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Outfielders Living Up to Praise : Boros Says They're the Best in NL

July 07, 1986|CHRIS ELLO

SAN DIEGO — Manager Steve Boros made a bold statement after his Padres defeated the Chicago Cubs, 2-1, Sunday afternoon at San Diego Jack Murphy Stadium.

"I can't think of a better defensive outfield in the National League right now," Boros said.

He was talking about his own outfield. The one with Kevin McReynolds in left, Marvell Wynne in center and Tony Gwynn in right.

The three players were informed of Boros' statement and were a bit reserved about how to respond. If anything, they disagreed with their manager.

Gwynn: "Ah . . . (long pause) that may be pushing it a bit."

McReynolds: "I don't know . . . (shorter pause) Steve's got a positive outlook on a lot of things."

Wynne: "(No pause at all) I don't know. All I know is that everybody is going out every day to do their best to help this team."

Actually, the best response to Boros' statement is that the jury is still out--but clearly, on Sunday, the evidence was in Boros' favor.

In the second inning, with the bases loaded and two outs, Cub pitcher Scott Sanderson hit a deep fly ball--well, deep for a pitcher--to right field. It wasn't the greatest play he'll ever make, but Gwynn did race back to grab it.

It got better.

In the third inning, with one on and one out, Chicago's Ryne Sandberg turned around one of Andy Hawkins' fastballs and sent it on a line toward the center-field fence. Before the ball got there, however, Wynne sped back to reach up and intercept it.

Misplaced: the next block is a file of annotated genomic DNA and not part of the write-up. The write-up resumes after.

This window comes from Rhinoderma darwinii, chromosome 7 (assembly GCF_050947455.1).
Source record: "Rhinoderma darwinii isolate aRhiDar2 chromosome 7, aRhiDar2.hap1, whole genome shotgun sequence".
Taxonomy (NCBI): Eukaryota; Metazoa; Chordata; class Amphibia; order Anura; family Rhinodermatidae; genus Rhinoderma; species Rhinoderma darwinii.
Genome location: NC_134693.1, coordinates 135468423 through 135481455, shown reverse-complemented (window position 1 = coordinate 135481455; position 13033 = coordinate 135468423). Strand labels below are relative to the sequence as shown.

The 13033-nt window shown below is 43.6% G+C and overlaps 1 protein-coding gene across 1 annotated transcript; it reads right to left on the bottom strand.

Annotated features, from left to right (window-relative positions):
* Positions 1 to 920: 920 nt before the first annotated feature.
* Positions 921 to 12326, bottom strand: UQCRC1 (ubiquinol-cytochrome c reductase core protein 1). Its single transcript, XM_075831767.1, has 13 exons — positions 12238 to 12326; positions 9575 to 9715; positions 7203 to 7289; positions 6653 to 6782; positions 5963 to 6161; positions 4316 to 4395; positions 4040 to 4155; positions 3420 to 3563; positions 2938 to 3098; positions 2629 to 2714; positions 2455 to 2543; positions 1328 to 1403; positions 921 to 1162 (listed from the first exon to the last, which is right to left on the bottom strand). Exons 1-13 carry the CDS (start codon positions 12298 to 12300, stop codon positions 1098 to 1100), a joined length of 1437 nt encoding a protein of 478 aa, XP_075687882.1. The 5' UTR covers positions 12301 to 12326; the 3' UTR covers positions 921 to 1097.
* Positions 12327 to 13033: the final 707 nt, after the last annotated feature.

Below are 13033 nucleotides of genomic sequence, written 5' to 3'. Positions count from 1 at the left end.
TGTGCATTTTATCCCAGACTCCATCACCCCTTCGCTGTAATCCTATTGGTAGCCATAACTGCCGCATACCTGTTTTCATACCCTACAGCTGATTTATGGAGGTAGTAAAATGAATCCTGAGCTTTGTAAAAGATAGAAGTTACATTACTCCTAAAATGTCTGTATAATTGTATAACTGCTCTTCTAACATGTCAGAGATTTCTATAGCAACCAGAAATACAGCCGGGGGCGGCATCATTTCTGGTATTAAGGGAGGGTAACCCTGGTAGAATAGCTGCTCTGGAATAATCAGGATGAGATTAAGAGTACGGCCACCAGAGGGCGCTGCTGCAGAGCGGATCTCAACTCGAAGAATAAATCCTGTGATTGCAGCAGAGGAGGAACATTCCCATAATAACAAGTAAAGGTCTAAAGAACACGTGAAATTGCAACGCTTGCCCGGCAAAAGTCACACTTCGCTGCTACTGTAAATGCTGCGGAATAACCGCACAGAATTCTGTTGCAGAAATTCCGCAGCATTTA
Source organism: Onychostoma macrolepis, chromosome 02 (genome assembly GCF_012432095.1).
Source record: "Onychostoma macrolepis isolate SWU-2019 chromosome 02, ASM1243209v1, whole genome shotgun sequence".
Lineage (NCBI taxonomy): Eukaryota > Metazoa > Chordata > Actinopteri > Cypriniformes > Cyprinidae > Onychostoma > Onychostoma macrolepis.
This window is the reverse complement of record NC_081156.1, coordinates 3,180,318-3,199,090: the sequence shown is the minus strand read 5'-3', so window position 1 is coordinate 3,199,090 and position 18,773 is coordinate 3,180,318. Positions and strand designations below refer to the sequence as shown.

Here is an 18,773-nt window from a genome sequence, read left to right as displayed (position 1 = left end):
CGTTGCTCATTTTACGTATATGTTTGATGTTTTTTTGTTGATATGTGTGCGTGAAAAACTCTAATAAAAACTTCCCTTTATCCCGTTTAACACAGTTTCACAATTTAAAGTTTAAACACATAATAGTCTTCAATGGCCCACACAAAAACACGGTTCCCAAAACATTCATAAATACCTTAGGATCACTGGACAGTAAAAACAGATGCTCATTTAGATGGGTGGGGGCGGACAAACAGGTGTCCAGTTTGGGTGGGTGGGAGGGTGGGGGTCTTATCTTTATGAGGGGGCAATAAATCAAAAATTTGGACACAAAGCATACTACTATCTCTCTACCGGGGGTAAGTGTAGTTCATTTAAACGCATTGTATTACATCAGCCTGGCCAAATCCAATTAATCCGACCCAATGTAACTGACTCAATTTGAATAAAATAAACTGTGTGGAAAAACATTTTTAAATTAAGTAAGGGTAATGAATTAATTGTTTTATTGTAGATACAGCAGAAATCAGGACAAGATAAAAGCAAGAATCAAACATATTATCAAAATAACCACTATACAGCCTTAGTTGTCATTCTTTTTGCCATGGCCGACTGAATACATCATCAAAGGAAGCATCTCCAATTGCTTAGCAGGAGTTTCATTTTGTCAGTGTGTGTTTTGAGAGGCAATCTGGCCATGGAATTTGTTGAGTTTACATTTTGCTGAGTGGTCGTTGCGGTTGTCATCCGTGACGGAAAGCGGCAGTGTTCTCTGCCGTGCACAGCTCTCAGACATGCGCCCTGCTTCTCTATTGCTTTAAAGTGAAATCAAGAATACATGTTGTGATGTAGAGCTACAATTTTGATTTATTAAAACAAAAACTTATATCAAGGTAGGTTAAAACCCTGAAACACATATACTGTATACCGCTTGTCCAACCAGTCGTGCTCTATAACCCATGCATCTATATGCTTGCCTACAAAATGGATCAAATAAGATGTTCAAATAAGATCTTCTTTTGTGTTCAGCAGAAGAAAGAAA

In the seventh, with two out, Keith Moreland sent a liner to left. This time, McReynolds moved to his left to reach up and end Moreland's bid for extra bases.

The coup de grace came in the eighth inning. With the tying run on second, Rich Gossage came out of the Padre bullpen to try and get Shawon Dunston and end a Cub threat. Dunston hit a hard line drive toward center--hard enough that Gossage wasn't sure for a moment if the ball would stay in the park.

"A lot of the balls I thought would be a can of corn have been going out lately," Gossage said.

The ball stayed in, and Wynne, retreating quickly, made the catch.

"I'll tell you, Marvelous sure is something out there," Gossage said.

The final numbers Sunday? The Padre outfield combined for 12 putouts (eight by Wynne). Four of the plays were anything but routine, and Jerry Coleman even hung out a star for McReynolds' play in the seventh.

Case closed?

"Well, I haven't sat down and analyzed it," Boros said. "But I do know that if our defense stays like it has been lately, we can win this thing. I feel very confident with our outfield right now."

Last Monday, Boros started Wynne in center field and moved McReynolds to left. He had done that before, but this time he said the move was permanent. Since then, the Padres have won five of seven games, including three of four from the Cubs this weekend.

Gene Michael, the Cubs' manager, was impressed.

"I like fly balls when they drop in somewhere, but those guys don't let too many drop in," Michael said.

They're also hitting well. Gwynn went 0 for 3 Sunday but is still hitting .342. McReynolds, battling a minor slump, had two hits and scored a run Sunday. He improved his average to .272 while continuing to lead the Padres in RBIs with 43.

And then there's Wynne. When he wasn't catching them Sunday, he was hitting them where they couldn't be caught. Leading off the first inning, he connected off Scott Sanderson for his fourth home run. Later, he doubled, improving his average to .300.

"We've been trying to teach Marvell some more patience at the plate," Boros said. "He had the count in his favor against Sanderson (3 and 1) and he looked for his pitch."

Another time, when Wynne should have been looking, however, he wasn't. With a runner on in the third inning, he missed a hit-and-run sign and Tim Flannery was thrown out at second.

Afterward, Boros didn't seem too annoyed.

"Well, he did do a lot of good things," he said.

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